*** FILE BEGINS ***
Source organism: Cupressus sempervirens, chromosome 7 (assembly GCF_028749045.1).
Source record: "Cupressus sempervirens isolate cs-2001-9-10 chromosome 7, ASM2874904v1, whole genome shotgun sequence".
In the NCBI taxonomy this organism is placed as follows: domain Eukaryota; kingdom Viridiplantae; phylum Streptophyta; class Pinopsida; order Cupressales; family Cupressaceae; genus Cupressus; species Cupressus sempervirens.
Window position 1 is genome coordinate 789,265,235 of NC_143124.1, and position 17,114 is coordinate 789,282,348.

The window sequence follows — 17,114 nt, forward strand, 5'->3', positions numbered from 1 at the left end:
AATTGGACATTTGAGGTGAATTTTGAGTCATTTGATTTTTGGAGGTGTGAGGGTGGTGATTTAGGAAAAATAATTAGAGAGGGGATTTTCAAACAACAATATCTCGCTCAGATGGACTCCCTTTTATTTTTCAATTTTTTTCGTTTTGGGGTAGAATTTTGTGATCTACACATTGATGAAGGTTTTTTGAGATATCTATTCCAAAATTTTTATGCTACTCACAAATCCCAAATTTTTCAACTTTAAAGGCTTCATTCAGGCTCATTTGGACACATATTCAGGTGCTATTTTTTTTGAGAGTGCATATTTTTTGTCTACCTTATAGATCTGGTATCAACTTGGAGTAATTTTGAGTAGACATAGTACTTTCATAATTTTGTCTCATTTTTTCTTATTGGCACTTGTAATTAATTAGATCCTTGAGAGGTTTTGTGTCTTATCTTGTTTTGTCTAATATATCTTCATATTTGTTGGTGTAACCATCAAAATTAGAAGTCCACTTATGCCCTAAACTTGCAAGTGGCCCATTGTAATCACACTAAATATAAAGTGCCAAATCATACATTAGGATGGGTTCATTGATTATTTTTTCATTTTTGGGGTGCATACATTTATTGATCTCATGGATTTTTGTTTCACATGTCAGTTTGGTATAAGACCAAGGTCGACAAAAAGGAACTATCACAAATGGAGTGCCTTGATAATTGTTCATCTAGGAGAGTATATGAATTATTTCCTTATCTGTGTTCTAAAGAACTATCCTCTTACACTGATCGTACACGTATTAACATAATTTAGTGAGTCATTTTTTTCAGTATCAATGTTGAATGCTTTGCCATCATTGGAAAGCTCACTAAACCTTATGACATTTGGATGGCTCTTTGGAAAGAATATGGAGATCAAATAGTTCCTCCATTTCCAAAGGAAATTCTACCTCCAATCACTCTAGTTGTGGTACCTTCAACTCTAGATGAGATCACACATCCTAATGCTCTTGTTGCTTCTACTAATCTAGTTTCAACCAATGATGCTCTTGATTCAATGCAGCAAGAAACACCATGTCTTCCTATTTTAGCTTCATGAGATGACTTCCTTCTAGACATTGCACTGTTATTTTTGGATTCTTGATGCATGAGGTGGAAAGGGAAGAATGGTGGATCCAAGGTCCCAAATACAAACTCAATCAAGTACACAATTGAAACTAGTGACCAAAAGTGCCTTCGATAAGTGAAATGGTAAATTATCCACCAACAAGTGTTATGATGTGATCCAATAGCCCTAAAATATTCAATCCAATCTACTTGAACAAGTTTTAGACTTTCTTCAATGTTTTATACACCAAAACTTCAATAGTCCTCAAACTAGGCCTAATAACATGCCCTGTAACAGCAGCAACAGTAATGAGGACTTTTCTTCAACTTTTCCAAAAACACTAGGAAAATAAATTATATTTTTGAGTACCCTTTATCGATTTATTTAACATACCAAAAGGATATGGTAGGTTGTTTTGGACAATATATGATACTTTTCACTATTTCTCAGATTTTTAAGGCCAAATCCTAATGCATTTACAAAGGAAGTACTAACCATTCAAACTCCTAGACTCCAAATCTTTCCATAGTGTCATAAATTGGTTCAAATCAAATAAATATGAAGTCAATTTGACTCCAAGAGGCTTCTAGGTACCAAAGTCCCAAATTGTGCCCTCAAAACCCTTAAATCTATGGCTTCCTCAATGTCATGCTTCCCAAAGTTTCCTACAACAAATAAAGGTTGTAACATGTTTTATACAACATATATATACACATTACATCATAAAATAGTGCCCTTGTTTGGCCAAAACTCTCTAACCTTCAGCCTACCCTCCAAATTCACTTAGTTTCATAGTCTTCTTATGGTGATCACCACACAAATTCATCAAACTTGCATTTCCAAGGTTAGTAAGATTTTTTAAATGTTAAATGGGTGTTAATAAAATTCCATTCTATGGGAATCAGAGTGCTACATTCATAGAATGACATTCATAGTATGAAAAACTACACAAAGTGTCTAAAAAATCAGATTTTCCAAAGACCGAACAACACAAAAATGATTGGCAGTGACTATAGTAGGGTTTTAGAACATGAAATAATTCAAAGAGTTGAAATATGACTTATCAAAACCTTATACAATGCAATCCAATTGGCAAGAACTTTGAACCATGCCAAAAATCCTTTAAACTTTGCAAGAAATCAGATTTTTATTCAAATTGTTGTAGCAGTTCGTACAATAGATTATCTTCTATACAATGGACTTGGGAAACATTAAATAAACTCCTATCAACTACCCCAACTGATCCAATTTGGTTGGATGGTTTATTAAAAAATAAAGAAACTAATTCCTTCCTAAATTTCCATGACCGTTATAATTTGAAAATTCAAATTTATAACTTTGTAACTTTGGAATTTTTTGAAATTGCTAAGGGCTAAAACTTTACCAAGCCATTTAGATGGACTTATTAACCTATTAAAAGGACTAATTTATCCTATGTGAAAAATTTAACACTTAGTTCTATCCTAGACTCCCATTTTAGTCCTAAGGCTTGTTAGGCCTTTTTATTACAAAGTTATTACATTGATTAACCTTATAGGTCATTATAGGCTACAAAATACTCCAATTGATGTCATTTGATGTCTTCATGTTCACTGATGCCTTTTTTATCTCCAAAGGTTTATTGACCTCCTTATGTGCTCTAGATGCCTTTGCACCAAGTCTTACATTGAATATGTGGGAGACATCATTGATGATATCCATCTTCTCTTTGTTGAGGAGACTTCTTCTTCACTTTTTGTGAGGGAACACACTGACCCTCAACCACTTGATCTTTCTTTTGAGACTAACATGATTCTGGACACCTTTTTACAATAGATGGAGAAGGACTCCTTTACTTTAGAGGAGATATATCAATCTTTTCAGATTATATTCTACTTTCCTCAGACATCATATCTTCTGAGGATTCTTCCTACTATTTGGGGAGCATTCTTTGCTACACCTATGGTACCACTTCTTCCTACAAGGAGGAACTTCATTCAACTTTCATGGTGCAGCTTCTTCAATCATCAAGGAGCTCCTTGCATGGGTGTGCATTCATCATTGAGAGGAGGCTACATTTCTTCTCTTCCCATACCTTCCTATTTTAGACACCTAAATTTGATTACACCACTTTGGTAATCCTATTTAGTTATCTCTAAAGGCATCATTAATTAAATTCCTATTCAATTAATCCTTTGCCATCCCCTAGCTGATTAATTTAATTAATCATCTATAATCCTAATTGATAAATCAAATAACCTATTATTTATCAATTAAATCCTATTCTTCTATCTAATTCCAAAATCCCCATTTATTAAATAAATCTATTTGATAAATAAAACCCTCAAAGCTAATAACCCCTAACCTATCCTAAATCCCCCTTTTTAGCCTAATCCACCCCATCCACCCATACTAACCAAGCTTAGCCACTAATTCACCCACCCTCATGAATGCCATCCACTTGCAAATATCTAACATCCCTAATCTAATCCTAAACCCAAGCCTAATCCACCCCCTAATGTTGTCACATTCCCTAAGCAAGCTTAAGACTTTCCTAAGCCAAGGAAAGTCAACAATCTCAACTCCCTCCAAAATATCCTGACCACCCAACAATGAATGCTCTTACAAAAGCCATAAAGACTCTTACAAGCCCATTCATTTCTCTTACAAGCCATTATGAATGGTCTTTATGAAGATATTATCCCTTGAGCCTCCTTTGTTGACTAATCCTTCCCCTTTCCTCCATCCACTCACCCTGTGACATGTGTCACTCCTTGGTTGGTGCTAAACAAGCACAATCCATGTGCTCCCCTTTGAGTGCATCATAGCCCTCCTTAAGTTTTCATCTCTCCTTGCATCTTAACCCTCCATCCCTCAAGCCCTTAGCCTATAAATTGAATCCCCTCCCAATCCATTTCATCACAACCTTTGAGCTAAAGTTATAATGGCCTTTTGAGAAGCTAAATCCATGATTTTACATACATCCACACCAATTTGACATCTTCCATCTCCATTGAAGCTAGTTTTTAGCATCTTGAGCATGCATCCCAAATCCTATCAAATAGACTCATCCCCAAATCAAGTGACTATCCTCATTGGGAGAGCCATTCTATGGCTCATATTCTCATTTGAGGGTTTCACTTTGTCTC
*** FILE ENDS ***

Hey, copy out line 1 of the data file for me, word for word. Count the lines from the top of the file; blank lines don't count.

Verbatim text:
Source organism: Cupressus sempervirens, chromosome 7 (assembly GCF_028749045.1).